Accessibility is a term most Americans are familiar with, with much credit to the Americans with Disabilities Act (ADA). The ADA, passed by Congress in 1990, is the nation's first comprehensive civil rights law addressing the needs of people with disabilities. It prohibits discrimination in employment, public services, public accommodations, and telecommunications.
The term “accessibility” is often used in reference to providing wheelchair access to a facility. It may also reference providing other types of accessibility, like interpreter services for the hearing impaired or programs to assist persons with special cognitive needs. There are many types of accessibility.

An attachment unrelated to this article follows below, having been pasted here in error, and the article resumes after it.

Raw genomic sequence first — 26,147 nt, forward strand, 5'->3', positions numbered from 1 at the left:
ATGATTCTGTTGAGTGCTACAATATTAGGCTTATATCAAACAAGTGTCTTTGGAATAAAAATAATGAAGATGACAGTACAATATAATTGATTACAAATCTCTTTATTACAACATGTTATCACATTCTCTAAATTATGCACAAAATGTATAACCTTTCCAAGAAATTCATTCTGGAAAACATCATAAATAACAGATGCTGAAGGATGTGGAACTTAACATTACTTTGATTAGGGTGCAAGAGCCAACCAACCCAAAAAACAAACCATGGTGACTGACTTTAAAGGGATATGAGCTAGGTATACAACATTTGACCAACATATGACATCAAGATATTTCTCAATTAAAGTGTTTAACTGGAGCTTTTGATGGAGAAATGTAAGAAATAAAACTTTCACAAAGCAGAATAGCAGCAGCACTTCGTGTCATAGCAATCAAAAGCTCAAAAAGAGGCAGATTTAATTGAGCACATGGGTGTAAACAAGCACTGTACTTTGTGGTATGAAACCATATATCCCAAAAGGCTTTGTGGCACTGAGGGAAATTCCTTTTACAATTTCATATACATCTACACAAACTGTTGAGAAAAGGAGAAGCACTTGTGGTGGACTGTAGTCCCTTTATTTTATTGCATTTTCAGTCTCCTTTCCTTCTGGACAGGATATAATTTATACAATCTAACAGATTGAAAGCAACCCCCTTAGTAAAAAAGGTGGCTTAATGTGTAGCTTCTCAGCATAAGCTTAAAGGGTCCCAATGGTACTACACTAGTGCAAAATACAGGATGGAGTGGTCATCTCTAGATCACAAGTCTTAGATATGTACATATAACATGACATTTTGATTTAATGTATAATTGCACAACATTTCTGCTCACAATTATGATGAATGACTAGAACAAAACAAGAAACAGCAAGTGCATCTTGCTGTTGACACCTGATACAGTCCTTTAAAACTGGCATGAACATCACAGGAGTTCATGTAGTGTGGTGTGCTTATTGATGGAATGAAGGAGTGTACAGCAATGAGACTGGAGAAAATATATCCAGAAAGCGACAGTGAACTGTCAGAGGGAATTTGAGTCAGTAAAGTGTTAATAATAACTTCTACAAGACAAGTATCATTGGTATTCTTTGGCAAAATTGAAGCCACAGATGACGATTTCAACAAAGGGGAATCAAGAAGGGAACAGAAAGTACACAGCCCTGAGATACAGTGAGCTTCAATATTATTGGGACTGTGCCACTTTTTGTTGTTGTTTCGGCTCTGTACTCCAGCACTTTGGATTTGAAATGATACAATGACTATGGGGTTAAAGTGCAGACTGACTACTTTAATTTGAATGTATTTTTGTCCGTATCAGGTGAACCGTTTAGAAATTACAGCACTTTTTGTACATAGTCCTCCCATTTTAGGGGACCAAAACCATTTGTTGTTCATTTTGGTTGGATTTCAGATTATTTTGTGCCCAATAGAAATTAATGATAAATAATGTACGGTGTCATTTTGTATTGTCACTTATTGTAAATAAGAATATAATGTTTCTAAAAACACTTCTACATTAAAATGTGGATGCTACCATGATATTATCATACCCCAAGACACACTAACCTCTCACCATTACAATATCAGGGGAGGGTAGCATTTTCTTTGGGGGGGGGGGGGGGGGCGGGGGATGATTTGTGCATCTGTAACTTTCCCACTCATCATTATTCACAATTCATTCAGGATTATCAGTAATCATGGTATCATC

So what is Email Accessibility?
Simply put, it is good email design to ensure someone with a visual impairment can read your email. Have you ever considered whether you use a text color on top of a button color that makes the call to action on your button illegible for someone who is color blind? About 285 million people in the world live with a visual impairment.
Much progress has been made in recent years to identify best practices for inclusive email design.
Here are some great resources if you want to learn more on the topic:
Email on Acid provides a number of great guidelines on good email design for accessibility, ranging from keeping a minimum font size of 14 points, to more technical recommendations for code development.
Litmus also offers a great list to help create emails with accessibility in mind.
Consider all readers when designing email templates. Accessible formatting is not only an inclusive practice, it can lead to better-looking, more legible emails for everyone.